I asked a range of open source CEOs to comment on some of the surprises and challenges associated with running an open source company. I figured it would be an interesting exercise since many of them came from proprietary software companies, and so would have a good idea of whether the grass is, in fact, any greener on the open source side of the fence.
In ease case, I asked for the following information:
- Name, position, and company of executive
- Year company was founded and year you joined it
- Stage of funding and names of venture firms that have invested
- Background prior to current company (Positions held and/or something that led you to open source/where you are now)
- Biggest surprise you?ve encountered in your role with your company
- Hardest challenge you?ve had so far at your open source company
- If you could start over again from scratch, what would you do differently?
- Top three pieces of advice for would-be open source CEOs
I got a wide variety of responses, which I'll be showcasing here at The Open Road over the next few days.
Name, position, and company of executive
Dave Rosenberg, CEO and Co-founder, MuleSource
Year company was founded and year you joined it
MuleSource was founded in 2006 by myself and Ross Mason, creator of the Mule project
Stage of funding and venture firms that have invested
We closed our Series B in May. Our investors are: Hummer Winblad, Morgenthaler Ventures and Lightspeed Venture Partners.
Background prior to current company
Prior to starting MuleSource I was CIO of a financial services firm. We were heavily reliant on Java and the LAMP stack. I came across the Mule project as I was trying to solve an integration problem we encountered. Before that I was in business school and working a consultant working for LinuxWorld (IDG World Expo) developing the conference programs, OSDL trying to market Linux to the masses, and a variety of VC firms researching open source. I spent the majority of two years researching and writing full time about Linux and open source.
Before that I worked almost exclusively in Telecom. I watched as SGI got pushed out by Sun, which got pushed out by Linux. I also watched as Apache pushed out Netscape. My first Linux experience was in 1995 though most places I worked were on FreeBSD and Solaris up until about 2000.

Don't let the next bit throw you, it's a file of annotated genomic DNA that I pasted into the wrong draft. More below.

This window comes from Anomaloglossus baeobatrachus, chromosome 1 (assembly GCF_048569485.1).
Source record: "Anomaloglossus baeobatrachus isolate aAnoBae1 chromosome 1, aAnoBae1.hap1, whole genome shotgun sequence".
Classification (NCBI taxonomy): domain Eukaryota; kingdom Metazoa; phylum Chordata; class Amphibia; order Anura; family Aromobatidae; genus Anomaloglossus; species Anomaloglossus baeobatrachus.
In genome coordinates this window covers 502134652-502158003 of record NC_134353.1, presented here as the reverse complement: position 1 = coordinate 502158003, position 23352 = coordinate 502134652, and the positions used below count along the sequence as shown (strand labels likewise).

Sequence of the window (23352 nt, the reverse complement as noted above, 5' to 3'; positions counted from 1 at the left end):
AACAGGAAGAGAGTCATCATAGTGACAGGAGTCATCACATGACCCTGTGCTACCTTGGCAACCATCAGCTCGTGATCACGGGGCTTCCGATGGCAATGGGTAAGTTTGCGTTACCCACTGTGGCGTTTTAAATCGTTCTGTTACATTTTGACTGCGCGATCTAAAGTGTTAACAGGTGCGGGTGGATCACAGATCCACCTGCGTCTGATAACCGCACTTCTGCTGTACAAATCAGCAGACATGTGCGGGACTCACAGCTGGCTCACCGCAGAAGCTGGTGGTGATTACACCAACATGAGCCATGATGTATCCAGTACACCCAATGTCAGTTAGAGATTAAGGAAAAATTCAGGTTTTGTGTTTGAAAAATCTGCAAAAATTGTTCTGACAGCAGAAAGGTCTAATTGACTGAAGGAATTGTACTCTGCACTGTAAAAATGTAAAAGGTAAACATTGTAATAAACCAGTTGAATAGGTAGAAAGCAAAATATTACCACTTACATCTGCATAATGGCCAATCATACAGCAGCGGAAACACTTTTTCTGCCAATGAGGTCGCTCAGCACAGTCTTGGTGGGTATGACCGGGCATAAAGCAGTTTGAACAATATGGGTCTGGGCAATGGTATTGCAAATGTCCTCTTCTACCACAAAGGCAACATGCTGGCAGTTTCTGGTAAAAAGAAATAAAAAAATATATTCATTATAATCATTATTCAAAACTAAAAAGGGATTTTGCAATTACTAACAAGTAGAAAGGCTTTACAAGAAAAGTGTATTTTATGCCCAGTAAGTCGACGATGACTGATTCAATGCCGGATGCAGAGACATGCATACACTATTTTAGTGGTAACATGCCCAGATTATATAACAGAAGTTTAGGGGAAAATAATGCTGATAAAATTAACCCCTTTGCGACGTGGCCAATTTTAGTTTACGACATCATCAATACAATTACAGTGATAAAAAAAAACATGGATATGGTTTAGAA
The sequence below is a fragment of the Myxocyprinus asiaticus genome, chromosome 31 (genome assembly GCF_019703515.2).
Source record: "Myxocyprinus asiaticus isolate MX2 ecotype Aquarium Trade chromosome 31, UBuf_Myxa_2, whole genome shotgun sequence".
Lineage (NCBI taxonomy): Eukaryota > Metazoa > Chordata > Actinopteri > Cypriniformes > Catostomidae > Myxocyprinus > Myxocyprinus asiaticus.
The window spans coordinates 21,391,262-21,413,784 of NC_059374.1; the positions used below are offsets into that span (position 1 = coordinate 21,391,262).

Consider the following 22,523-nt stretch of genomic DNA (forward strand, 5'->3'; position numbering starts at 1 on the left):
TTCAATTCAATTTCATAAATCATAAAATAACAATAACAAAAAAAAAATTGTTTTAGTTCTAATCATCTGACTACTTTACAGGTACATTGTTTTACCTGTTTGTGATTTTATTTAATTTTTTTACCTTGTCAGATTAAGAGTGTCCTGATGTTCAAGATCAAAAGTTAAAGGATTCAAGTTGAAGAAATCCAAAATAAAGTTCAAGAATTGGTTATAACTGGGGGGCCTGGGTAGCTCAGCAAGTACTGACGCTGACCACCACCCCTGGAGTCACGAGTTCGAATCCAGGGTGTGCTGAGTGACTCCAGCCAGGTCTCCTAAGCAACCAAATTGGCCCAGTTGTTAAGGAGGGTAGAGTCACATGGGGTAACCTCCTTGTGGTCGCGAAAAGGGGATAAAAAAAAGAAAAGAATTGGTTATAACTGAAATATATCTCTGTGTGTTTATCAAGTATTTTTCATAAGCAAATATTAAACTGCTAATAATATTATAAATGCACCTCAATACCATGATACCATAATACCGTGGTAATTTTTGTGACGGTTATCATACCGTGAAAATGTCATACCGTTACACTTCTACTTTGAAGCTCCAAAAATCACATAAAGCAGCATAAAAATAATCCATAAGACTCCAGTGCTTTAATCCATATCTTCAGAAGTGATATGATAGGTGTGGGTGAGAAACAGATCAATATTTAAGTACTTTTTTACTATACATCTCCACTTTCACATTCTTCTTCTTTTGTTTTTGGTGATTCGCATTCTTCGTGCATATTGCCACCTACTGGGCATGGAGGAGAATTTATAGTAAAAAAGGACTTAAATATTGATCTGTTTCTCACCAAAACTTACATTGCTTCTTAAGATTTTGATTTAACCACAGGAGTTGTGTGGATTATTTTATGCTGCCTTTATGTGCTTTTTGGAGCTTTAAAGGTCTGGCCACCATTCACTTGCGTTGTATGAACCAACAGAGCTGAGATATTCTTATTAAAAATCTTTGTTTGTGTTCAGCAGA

Biggest surprise you've encountered in your role with your company
I think the biggest surprise is that while the market has become much more educated about open source, there remain two severely inaccurate perceptions:
- Open source means free
- Open source products are training wheel versions of proprietary offerings.
It's hard to believe that any industry would require more lawyers than Telecom but we have clearly succeeded in the open source world.
Hardest challenge you've had so far at your open source company
Scaling the business. This is the same as any other company, with the difference being that at least with open source we can see what our developers have done in the past, both on our project and on other things they have contributed to. So, hiring is (in some ways) easier, though it's by no means easy.
If you could start over again from scratch, what would you do differently?
I would have hired in-house counsel, and I would have hired someone whose entire job would be dedicated to getting things done (a strategic execution officer?). I found it extremely difficult in the early days to actually get stuff done. If I could have had a utility player with some finance or marketing skills life would have been much easier.
Top three pieces of advice for would-be open source CEOs
- Get high-quality legal counsel:
- Get your licensing straight from day one and be able to explain it to potential customers and partners.
- Contracts will kill you. Make sure you get bullet-proof contracts early that you can use your paper.
- Open Source or not, you have to market and sell your company and products incessantly. I will talk to anyone, anytime, almost anywhere if they are interested in Mule or even just open source. If the CEO is not constantly selling and marketing the company you can't expect to reach your potential level of success. If you are not comfortable and excited to be talking and writing about your business than no one is going to care.
- A side note to this is that you should get yourself at least a bit of PR help to make sure you don't sound like an idiot. I was media trained when I worked for Comdex back in 2003 and it was hugely helpful.
- There is a distinction between leadership and management?unless you are the CEO. The CEO has to constantly have to balance the needs of the company (leading) with ensuring that you have employees and are generating revenue (managing).
An excellent start to the Open Source CEO series. Watch this space....